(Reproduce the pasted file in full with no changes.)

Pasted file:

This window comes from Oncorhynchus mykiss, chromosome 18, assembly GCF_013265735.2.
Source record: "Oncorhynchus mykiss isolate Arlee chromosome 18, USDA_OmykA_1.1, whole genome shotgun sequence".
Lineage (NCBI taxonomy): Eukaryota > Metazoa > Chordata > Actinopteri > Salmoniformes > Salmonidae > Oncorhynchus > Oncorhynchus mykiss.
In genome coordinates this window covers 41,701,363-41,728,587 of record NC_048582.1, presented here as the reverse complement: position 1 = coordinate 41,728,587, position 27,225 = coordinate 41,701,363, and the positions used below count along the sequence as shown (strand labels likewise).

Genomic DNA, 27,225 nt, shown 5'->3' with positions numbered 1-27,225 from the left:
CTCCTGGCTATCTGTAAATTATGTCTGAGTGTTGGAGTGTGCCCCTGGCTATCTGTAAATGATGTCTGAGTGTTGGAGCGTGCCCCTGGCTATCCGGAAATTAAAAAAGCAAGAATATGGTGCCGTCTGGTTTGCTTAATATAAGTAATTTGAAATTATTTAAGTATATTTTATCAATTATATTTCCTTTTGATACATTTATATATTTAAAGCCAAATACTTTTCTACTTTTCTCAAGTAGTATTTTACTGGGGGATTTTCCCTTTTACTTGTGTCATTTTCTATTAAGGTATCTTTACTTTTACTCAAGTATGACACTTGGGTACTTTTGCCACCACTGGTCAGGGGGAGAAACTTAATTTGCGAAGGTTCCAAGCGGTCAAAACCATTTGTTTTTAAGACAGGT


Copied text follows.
This window comes from Oncorhynchus mykiss, chromosome 18, assembly GCF_013265735.2.
Source record: "Oncorhynchus mykiss isolate Arlee chromosome 18, USDA_OmykA_1.1, whole genome shotgun sequence".
Lineage (NCBI taxonomy): Eukaryota > Metazoa > Chordata > Actinopteri > Salmoniformes > Salmonidae > Oncorhynchus > Oncorhynchus mykiss.
In genome coordinates this window covers 41,701,363-41,728,587 of record NC_048582.1, presented here as the reverse complement: position 1 = coordinate 41,728,587, position 27,225 = coordinate 41,701,363, and the positions used below count along the sequence as shown (strand labels likewise).

Genomic DNA, 27,225 nt, shown 5'->3' with positions numbered 1-27,225 from the left:
CTCCTGGCTATCTGTAAATTATGTCTGAGTGTTGGAGTGTGCCCCTGGCTATCTGTAAATGATGTCTGAGTGTTGGAGCGTGCCCCTGGCTATCCGGAAATTAAAAAAGCAAGAATATGGTGCCGTCTGGTTTGCTTAATATAAGTAATTTGAAATTATTTAAGTATATTTTATCAATTATATTTCCTTTTGATACATTTATATATTTAAAGCCAAATACTTTTCTACTTTTCTCAAGTAGTATTTTACTGGGGGATTTTCCCTTTTACTTGTGTCATTTTCTATTAAGGTATCTTTACTTTTACTCAAGTATGACACTTGGGTACTTTTGCCACCACTGGTCAGGGGGAGAAACTTAATTTGCGAAGGTTCCAAGCGGTCAAAACCATTTGTTTTTAAGACAGGT